A Rutgers University alumna was on her deathbed when she made a special request to her family.
“Be charitable,” Alka Dalal told her husband, Siddhartha, and two children, Preeyel and Nemil, before dying of complications related to ALS in the fall of 2016.
She was 65. Now, Rutgers is helping to fulfill Alka’s final wish.
Through a generous gift from the Dalal family, the School of Arts and Sciences is establishing an academic program in Jainism, a faith tradition that emphasizes nonviolence toward all living things. Alka, a devout Jain, exemplified Jain principles throughout her life, whether it was through philanthropy, her artwork, or simple kindness to those around her.
“She would be smiling right now,” Siddhartha said.
The Alka Siddhartha Dalal Endowed Postdoctoral Fellowship in Jainism will place Rutgers among a small but growing number of schools providing in-depth teaching and research on Jainism, one of India's principal ancient faiths, along with Buddhism and Hinduism.
Jainism, which has roughly 5 million followers worldwide, was a major influence on Mahatma Gandhi as he developed the nonviolent resistance practices he employed in South Africa and during India’s independence movement, which later inspired Martin Luther King Jr. and Nelson Mandela.
The Rutgers program was officially announced in October 2021 during a signing ceremony at the Jain Center of New Jersey, with leaders from SAS and the Rutgers University Foundation sharing a stage with Siddhartha, his daughter Preeyel, Jain community leaders as well as a representative from the office of Gov. Phil Murphy.
Kimberly Hopely, the foundation president, declared that a gift such as Siddhartha’s is an expression of love.
“To give a gift in honor of the memory of another—there is no greater gift,” Hopely said to the audience of several hundred gathered at the center in Franklin Township. “I want to thank you for your gift of love, and we receive it with the spirit and intent that you meant.”
The Department of Religion plans to hire a post-doctoral scholar in Jain studies, which will add to the department’s strengths in Asian religions. Tao Jiang, the department Chair, said the scholar will teach, conduct research, lead campus events, deliver public lectures, and build connections to the Jain community in New Jersey, which is the largest in the United States.
“We will work hard to build on the spirit of this generosity and nurture a long-lasting bond between Rutgers and the great Jain community,” Jiang said.
Siddhartha Dalal thanked the Jain community for its support, and acknowledged Rutgers officials who played vital roles in bringing the program to fruition, including James P. Masschaele, SAS Executive Vice Dean, now co Interim Executive Dean; Lytisha Williams, Associate Vice President for Development, and Gary Francione, Board of Governors Distinguished Professor of Law.
“This is one of the most joyous days for me, my family, and my community—creating a postdoc fellowship at a great institution like Rutgers on Jainism in memory of my wife,” he said.
Attending the ceremony were representatives of the Rutgers University Jain Association, a student group that organizes volunteer activities and social events on the New Brunswick campus.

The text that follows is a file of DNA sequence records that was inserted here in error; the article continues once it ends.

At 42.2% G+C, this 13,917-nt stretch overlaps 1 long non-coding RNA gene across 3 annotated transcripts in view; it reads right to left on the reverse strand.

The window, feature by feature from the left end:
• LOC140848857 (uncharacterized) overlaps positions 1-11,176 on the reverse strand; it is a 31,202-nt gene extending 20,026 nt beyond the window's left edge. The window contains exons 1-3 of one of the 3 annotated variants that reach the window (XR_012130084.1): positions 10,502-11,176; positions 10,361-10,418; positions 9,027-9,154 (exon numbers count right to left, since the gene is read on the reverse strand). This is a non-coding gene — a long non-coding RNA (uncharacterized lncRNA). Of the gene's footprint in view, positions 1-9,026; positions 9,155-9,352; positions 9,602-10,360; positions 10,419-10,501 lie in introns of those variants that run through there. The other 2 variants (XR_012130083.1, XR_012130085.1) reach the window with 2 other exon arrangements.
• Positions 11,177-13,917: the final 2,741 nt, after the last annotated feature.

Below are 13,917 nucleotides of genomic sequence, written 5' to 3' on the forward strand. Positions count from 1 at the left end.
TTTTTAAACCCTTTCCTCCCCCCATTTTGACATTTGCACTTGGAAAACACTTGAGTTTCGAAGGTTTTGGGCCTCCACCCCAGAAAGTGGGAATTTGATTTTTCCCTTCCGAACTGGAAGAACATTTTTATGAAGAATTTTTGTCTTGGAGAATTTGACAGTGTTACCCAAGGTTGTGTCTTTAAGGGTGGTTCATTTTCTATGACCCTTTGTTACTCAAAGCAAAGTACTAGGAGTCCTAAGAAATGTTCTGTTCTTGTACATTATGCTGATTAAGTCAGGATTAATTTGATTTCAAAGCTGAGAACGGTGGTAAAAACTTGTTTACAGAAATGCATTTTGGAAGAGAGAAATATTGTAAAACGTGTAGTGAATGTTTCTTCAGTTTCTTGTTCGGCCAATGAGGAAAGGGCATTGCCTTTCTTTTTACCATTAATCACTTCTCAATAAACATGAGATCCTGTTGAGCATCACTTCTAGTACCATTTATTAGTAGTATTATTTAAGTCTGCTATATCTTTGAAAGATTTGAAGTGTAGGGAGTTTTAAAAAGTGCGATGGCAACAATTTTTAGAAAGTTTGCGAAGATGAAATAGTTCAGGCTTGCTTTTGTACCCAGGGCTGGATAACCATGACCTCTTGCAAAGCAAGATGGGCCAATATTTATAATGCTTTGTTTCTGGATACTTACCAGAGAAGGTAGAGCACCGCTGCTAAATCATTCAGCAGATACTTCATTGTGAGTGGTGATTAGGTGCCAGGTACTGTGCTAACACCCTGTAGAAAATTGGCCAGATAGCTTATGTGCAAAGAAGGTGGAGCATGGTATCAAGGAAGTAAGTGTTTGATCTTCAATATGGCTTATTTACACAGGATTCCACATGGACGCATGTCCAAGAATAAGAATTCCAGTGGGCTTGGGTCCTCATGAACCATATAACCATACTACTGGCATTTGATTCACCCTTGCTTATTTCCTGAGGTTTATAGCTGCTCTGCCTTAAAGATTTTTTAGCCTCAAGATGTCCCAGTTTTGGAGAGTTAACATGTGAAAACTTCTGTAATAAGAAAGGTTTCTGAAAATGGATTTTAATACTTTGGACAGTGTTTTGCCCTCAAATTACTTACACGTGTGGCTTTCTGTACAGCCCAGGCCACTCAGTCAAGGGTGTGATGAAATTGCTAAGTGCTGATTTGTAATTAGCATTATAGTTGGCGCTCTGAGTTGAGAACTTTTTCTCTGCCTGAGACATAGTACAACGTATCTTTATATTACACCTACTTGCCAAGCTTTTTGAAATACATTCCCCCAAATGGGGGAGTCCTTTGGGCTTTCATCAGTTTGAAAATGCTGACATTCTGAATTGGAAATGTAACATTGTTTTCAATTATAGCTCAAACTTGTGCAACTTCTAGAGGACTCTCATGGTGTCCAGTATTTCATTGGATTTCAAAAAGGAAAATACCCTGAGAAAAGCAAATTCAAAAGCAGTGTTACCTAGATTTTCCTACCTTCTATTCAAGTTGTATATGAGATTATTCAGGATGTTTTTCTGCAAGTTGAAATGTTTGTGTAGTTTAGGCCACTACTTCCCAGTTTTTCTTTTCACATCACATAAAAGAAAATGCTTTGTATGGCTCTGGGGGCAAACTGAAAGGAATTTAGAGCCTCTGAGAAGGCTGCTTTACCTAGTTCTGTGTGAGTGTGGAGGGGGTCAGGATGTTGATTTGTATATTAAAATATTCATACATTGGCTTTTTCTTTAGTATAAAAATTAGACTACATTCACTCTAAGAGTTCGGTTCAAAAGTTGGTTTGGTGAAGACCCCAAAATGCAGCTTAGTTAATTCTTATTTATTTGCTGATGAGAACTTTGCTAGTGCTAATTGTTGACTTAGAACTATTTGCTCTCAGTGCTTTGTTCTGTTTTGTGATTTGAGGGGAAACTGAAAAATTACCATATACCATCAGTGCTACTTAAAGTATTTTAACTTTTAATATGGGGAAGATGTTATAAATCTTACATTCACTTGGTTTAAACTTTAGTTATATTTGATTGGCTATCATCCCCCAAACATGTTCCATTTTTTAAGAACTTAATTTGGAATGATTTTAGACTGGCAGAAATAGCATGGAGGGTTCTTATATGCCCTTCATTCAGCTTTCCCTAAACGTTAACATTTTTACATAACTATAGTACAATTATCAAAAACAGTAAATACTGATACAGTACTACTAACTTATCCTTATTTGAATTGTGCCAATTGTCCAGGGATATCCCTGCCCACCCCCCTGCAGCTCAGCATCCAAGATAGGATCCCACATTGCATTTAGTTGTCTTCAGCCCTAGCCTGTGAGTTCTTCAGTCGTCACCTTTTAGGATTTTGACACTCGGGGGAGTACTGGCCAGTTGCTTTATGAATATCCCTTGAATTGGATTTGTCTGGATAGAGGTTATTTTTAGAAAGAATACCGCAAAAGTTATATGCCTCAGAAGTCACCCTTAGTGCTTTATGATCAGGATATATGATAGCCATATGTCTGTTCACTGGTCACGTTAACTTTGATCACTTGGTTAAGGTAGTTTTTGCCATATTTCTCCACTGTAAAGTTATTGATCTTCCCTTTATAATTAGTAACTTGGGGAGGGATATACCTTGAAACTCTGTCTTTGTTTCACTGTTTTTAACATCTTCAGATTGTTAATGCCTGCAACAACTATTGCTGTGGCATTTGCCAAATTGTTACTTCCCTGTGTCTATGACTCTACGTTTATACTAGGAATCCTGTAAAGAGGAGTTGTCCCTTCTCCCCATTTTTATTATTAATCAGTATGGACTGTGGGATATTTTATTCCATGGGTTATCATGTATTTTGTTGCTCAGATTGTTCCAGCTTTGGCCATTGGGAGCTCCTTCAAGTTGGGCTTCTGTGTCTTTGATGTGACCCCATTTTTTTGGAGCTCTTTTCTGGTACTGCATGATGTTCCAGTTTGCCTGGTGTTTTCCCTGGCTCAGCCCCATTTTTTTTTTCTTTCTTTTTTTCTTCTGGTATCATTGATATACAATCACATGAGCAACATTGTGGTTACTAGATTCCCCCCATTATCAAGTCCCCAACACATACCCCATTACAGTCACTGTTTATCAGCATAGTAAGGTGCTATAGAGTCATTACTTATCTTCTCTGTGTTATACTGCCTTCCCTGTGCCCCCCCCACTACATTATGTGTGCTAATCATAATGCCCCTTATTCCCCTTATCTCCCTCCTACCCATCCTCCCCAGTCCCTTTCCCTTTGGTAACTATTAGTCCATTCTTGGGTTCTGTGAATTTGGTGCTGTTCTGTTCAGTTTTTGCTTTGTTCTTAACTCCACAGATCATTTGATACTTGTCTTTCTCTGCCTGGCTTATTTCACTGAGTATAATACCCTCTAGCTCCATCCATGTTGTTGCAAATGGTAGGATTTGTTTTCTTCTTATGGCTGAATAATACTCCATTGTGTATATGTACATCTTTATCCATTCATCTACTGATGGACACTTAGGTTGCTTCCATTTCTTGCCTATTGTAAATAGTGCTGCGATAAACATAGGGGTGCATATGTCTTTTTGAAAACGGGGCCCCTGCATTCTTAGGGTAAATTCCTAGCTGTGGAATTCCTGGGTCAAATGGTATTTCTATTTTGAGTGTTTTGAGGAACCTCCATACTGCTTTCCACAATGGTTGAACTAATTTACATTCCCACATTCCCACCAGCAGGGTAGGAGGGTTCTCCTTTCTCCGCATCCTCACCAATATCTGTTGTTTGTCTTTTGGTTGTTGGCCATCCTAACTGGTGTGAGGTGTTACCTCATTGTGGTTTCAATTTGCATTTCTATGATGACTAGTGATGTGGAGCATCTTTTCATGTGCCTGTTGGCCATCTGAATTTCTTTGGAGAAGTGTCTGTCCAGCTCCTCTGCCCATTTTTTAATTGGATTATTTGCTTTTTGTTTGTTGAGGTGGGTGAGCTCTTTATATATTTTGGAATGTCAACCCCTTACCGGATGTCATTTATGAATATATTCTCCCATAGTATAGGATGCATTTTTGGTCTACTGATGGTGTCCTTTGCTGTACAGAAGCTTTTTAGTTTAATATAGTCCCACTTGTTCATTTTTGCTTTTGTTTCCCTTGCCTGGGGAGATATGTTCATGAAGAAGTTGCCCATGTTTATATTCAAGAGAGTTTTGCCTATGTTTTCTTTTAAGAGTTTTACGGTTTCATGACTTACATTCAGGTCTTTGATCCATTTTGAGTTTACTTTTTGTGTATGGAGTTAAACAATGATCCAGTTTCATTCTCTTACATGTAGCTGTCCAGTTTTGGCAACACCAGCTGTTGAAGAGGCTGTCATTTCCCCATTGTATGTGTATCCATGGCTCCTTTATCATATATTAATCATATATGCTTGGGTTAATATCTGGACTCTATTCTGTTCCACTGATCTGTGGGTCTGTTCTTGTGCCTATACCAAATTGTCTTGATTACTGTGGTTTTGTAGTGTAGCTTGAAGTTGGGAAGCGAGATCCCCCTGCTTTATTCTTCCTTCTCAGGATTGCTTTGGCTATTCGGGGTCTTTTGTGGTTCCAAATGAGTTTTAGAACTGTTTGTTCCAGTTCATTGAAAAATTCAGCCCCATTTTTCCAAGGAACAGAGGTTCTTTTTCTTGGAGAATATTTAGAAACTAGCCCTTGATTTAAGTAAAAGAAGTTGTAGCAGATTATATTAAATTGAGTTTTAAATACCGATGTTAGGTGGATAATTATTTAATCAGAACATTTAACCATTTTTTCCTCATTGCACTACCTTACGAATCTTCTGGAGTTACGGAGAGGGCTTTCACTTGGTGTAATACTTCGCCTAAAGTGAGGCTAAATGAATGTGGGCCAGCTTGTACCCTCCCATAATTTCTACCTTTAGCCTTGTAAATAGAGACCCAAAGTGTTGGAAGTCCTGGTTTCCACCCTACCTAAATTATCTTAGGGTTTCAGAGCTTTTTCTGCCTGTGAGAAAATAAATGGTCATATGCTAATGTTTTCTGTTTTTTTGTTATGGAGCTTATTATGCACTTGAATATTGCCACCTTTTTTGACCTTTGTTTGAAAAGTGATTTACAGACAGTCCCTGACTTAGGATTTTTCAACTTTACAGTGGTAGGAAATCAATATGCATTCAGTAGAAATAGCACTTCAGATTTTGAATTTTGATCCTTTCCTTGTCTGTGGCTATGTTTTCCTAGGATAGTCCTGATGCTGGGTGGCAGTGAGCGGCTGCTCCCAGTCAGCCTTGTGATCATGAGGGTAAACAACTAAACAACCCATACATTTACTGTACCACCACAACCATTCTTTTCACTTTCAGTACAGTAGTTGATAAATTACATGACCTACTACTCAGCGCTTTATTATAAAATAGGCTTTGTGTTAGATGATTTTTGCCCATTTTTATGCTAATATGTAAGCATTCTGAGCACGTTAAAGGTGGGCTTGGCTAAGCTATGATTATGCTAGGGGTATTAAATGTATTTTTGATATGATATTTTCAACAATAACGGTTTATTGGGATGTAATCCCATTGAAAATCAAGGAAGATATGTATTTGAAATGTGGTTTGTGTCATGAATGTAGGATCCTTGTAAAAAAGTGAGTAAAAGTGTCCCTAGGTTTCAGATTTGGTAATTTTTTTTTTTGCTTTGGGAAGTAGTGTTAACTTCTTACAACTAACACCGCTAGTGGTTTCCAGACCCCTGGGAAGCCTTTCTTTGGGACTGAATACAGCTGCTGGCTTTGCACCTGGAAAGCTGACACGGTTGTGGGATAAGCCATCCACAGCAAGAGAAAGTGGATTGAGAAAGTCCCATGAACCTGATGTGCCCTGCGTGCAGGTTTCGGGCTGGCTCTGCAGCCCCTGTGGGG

“The Jain community, consisting of over fifty students and growing with each day, is proud of this hallmark event and excited for what the future holds,” says Harshita Jain, a senior, who serves as one of three co-presidents of the group. “We are deeply grateful to the Dalal family for making it all possible.”
Alka Dalal was born and raised in India, the granddaughter of a Jain monk. Her father was jailed with Gandhi during the struggle for independence. Living in the United States since she was 20, Alka brought her Jain values to everything she did, whether it was supporting the Jain Center, serving as division governor for Toastmasters’ clubs or president of Raritan Valley Arts Association. She was also an artist who painted hundreds of oil, acrylic, and mixed media pieces.
Alka earned her master’s degree in food science from Rutgers in 1983 and worked as a nutritionist at Jamaica Hospital in Queens. She was also a staff manager at AT&T. In her later years, she worked as a consultant and life coach, seeking to help small businesses and people.
“She built community everywhere she went,” Siddhartha said. “She believed in sharing her life and helping others in any way she could.”
After Alka’s death, Siddhartha went through a period of deep grief followed by a transformation. He meditated at a monastery in India and climbed Mount Kilimanjaro. A longtime data scientist and high-level executive in the corporate sector, he yearned to help young people so he became a professor of professional practice in the Department of Statistics, Columbia University.
The idea for the Jain studies program, he notes, took hold at this time as a way to honor his wife and support teaching, research, and community engagement that will benefit Jains and non-Jains alike.
He hopes that in time, hundreds of students every year will take courses in Jainism. But in the long run, he hopes the program will have a more profound impact on the world.
“Someday, as a result of what has been done, and what has been taught, I hope the world will get new Gandhis, Mandelas, and Kings,” he said. “They won’t necessarily be Jains, but they’ll understand the principles—the value of all living forms.
“That to me would be the greatest thing to come from this.”
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